ND - Neutral Density. For the beginning landscape photographer this term could just as well stand for Niggling Disorientation. The ND filter is possibly one of the more misunderstood accessories for photographers. Looking at one for the first time, whether a split-graduated type or a solid one, many may vaguely understand what its purpose is, but few instinctively know how to use it and under what circumstances. Yet, the ND is one of the two filters I consider a “must have” in my photo bag, right there next to my circular polarizer. While this article might not be for the experienced outdoor photographer, I offer this information for those who are starting out in this field and need some solid and basic information on the description, use, and purpose of this very important filter.
WHAT ARE ND FILTERS?
A neutral density filter is designed to do one thing – reduce the transmission of light to the photo sensor. Think of it as a sunglass for camera lenses. The better quality filters will filter the intensity of the light without introducing color shifts or imposing a color cast – just like good quality sunglasses do versus cheap ones. The better ones are also carefully manufactured to minimize flaring and ghosting. By reducing the amount of light hitting the camera sensor the photographer is able to make changes to exposure values. This is done to achieve certain effects - such as to take advantage of reduced depth of field, by allowing wider aperture settings, or to photograph subjects in such a way as to project movement or fluidity through longer exposure times. A variation on the solid ND filter is the graduated ND filter, or ND grads. These serve a unique purpose and so are a little more specialized. They allow you to capture the full dynamic range of an outdoor scene within one single exposure. Since they have a clear section and an opposing filtered (darkened) section, they can compress the exposure values of the light areas and dark areas present so that the camera can record both highlights and shadows with a reasonable amount of image detail. A bright sky against a darker foreground is a good example. Neutral density filters come in several forms and configurations. I’ll group them into three basic types.
The Solid ND
These filters come in two shapes, the more common circular, screw-on type (just like your polarizer), and the slide-in square/rectangular shape. Both accomplish the same thing; they are just designed to attach to the front of your lens differently. Is one better than the other? The end result is the same, but as I’ll point out later, I believe each is better suited based on one’s shooting preferences and budget.
The solid ND also comes in varying strengths. The strength of an ND is typically measured in f-stops. The strength of these filters usually range from 1 to 15 f-stops of filtration.
The Variable ND
This filter is only made in the circular design and screws on to the front of your lens. It has a rotating bezel much like a circular polarizer. As the name implies, these ND’s are designed to give you a varying range of density from about 2 to 8 f-stops of filtration in one package. A great concept, especially if you have limited space in which to carry your gear. While very popular, they do have some limitations, and they also tend to be more expensive. These are not your usual ND filters – they do not use density dyes to darken the filter material. They use opposing polarizing filters, that when rotated on the same axis increase or decrease the light stopping capacity of the filter.
The Graduated (or Split) ND
The graduated ND filter also comes in both circular screw-on and rectangular types. I’m going to stop here and make a rare, absolute statement. Circular screw-on graduated neutral density filters are absolute rubbish. Do not buy one. If you own one, sell it to your worst enemy. Get that pointless thing, designed by evil elves from somewhere south of the North Pole, out of your bag once and for all. Okay, I feel much better. ND grads, as they are sometimes called, also come in varying strengths - from 1 to 5 f-stops. Some makers even offer what is called a reverse ND grad. This unique filter is used when shooting into the sun at sunrise/sunset. The filter has the usual density transition except that it is darker at the center and then fades slightly toward the top. This will give you more filtration where the sun is hanging over the horizon without making the upper sky too dark.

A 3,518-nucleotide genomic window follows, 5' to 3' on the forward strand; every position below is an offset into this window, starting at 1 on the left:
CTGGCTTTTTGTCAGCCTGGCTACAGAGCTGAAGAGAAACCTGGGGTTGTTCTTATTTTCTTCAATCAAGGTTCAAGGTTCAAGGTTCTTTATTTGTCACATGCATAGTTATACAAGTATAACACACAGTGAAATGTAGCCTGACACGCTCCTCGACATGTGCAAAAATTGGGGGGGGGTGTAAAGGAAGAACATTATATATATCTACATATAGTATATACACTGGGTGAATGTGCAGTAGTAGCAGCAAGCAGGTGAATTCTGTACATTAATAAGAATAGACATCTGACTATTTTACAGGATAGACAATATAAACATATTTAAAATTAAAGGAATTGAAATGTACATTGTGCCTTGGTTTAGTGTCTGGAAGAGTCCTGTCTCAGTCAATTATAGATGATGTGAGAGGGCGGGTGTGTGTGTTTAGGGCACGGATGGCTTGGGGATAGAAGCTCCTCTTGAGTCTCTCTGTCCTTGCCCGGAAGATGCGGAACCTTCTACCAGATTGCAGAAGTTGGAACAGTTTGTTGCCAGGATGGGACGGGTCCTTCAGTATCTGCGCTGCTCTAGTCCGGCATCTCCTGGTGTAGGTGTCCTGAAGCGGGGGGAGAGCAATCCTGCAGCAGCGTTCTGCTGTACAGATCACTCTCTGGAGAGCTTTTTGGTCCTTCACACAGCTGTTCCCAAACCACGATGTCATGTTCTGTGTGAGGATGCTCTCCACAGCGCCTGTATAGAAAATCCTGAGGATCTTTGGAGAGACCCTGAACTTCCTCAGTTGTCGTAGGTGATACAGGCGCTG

WHEN TO USE ND FILTERS
Although ND filters are certainly not relegated to use only outdoors, I can safely say I can’t think of a single time I’ve ever used one indoors or under controlled lighting. So, in this article, I’ll focus on outdoor use only. Let’s start with the solid ND.
The ability to use the passage of time, motion, and light to stir emotion and project a message or mood is what I think makes photography a true art. It gives the photographer the ability to present imagery that escapes the bounds of the static capture, going beyond the documentarian style that can at times be limiting, stilted, and lifeless. With a solid ND filter at your disposal you can take a picture of a moving object and use effect to record that movement across the frame. Let’s say you are photographing a bicycle race and you are fortunate to be standing near the road or track. It is sunny outside and the light is so strong that you can’t set the camera exposure so that you can use a shutter speed that is slow enough to record the motion of the passing cyclist. You want to blur him to represent motion and without a filter to hold back the light you won’t be able to get this type of image. But if you attach an ND filter to the lens you can effectively reduce the light to the point where you can now utilize the slower shutter speeds that give you some blur. This usually works better, from an artistic perspective, than a static image where the cyclist seems to be frozen in time; just sitting on his bicycle with the tires stopped and no motion in his legs as he pedals on past you. With the ND filter you can represent the cyclist as a blurred, ghostly object, while the roadway and the background are frozen with sharp details. Or you can reverse this play on motion and pan your camera keeping the cyclist in the middle of the frame as you shoot. With the ND filter the motion effect would show the cyclist relatively sharp while the background would almost be a complete blur – again representing motion in a very effective way.